|Particularly in the 1970s and 1980s, many buildings in Calgary were built with post-tension cable construction in one or more of the horizontal concrete slabs. Some buildings being constructed today use this method as well.|
This construction method uses steel strands inside a plastic tubing with grease or oil as a corrosion retardant. There are many strands in both directions cast within a concrete slab, with the strands tensioned against the concrete at the ends of the slab. Sometimes you can see the plugs on the end of a slab that conceal the tensioned end of a cable. The purpose is to create a slab that can support more weight without additional columns that consume space, and also to minimize cracking in the slab.
The concern about a post-tension system relates to the potential for corrosion and deterioration of the steel cables if water and oxygen has entered through a crack. If sufficient cables have deteriorated and lost tension, they may have reduced the slab's ability to support weight, and may require costly replacement. Post-tensioned slabs also require a certain amount of preventative maintenance in the form of waterproofing any portions of the slab that are exposed to the elements. The waterproofing is another maintenance expense to the Corporation.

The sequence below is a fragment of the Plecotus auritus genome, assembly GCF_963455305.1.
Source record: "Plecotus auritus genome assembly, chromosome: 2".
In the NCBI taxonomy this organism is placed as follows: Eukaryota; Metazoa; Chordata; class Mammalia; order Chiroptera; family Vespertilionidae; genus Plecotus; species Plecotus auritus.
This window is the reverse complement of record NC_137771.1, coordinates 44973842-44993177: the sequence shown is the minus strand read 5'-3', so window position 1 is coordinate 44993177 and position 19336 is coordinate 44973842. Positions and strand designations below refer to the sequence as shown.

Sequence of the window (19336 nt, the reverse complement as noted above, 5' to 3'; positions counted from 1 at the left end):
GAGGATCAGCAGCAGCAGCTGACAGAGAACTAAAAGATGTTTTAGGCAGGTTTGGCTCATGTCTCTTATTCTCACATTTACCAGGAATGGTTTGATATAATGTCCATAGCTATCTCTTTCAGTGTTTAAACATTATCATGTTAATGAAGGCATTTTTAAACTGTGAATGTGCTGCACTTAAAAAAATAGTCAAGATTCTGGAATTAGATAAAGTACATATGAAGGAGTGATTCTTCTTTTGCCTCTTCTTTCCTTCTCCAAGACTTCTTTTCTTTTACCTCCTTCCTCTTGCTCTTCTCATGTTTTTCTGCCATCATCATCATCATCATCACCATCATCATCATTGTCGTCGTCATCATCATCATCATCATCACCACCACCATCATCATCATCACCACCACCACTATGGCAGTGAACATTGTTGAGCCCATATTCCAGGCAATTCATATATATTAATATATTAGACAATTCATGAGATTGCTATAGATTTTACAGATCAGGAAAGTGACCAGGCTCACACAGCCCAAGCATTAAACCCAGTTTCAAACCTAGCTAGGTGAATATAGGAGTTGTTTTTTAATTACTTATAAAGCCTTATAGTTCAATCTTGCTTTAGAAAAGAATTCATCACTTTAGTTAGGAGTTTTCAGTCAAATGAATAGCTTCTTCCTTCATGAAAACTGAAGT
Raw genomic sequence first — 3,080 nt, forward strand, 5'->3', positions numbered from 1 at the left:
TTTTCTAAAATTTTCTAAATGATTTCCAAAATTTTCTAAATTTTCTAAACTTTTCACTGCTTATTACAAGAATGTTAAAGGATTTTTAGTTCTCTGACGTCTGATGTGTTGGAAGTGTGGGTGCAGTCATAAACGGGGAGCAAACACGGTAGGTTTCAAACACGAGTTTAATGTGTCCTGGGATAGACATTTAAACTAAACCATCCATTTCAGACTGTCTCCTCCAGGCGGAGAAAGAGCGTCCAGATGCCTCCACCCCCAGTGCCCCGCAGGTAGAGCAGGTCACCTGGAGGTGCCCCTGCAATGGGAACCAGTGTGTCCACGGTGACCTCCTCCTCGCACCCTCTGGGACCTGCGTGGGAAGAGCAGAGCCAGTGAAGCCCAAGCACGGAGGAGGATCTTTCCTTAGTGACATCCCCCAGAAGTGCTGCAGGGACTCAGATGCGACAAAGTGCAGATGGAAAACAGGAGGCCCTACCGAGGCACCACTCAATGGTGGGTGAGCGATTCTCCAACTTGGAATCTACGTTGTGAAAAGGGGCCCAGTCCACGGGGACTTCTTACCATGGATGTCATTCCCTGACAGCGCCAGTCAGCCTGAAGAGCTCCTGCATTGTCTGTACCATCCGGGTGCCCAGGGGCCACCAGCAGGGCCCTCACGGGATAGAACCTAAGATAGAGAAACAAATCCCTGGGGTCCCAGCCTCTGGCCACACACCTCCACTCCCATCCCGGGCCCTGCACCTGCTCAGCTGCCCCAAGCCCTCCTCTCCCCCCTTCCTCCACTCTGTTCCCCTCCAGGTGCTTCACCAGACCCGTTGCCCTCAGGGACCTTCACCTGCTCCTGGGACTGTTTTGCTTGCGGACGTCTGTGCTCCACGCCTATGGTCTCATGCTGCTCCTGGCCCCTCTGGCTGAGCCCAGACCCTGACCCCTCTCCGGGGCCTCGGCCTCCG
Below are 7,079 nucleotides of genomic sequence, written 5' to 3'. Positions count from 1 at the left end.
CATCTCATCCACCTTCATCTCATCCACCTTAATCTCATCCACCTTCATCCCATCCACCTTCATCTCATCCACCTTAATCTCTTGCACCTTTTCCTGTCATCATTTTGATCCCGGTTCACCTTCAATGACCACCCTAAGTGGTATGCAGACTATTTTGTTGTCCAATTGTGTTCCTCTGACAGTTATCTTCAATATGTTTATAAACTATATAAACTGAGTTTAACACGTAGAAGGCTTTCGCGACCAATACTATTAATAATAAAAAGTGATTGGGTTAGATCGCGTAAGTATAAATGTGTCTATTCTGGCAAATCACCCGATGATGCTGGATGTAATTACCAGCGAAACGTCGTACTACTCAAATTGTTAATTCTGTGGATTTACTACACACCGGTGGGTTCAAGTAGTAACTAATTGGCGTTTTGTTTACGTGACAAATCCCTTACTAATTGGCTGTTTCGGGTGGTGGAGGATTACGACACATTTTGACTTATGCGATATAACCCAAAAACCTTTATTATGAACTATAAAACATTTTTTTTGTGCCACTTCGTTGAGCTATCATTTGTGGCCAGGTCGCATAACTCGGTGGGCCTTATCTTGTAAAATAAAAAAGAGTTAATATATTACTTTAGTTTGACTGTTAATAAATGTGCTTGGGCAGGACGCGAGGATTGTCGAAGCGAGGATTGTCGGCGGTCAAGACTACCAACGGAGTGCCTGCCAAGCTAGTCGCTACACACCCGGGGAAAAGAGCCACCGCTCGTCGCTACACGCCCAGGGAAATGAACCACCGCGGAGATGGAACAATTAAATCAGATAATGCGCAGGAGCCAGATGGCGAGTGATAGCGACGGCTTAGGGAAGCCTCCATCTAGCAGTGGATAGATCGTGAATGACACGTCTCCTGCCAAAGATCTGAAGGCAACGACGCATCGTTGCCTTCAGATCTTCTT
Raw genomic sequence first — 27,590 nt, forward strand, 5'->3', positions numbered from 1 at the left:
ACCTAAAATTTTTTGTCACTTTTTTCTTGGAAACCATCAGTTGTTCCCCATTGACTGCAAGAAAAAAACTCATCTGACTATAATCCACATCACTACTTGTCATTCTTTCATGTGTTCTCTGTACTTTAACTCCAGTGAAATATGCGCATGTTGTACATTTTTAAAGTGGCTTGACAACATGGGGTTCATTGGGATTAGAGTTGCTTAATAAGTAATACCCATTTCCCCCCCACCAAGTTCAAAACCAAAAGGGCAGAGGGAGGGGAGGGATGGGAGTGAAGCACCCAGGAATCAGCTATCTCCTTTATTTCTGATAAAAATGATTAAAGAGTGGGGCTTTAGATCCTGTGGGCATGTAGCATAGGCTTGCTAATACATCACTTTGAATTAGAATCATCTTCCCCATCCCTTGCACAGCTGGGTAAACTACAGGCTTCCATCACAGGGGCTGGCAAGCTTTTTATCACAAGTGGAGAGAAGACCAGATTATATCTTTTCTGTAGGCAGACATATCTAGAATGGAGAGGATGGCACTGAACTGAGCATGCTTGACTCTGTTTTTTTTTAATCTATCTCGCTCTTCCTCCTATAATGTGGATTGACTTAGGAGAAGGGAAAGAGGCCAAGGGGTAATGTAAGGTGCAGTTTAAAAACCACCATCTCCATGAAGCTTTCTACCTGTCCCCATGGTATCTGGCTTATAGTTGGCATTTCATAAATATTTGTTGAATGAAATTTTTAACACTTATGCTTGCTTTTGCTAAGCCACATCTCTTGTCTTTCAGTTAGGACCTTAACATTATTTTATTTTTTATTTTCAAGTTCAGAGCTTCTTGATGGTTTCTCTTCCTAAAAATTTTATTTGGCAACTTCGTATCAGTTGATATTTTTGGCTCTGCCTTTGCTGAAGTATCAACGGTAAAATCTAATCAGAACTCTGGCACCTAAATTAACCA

If the Corporation has been regularly having their post-tension system monitored by an engineering firm, and have been performing the maintenance as recommended by that firm, the building is no riskier than any other form of construction. However, the Corporation does need to set aside some funds in their reserve account to accommodate the possibility of a future expense.
Check your documents for a recent post-tension report.
The document package you receive from the seller of the unit should include a recent post-tension report if the building has used that construction method. The engineer's comments will give you some insight into the condition of the system, and the likelihood of future problems. Many engineering firms also give a recommendation for what funding the Corporation may require in the future.
The financials will show whether the Corporation is setting aside money for post-tension work.
The operating budget shows if they are allotting an amount for annual post-tension inspections. You may find mention of post-tension work having been done recently in the audited financial statements. Their reserve fund study will reveal if any funding for post-tension work was recommended to the Corporation. And their reserve fund study plan will state if some of the funding is earmarked for possible post-tension work.
Researched from "Are post-tension buildings too scary?"
by Phyllis Fyckes, Calgary Real Estate News, Vol. 21 No. 50 | December 11, 2003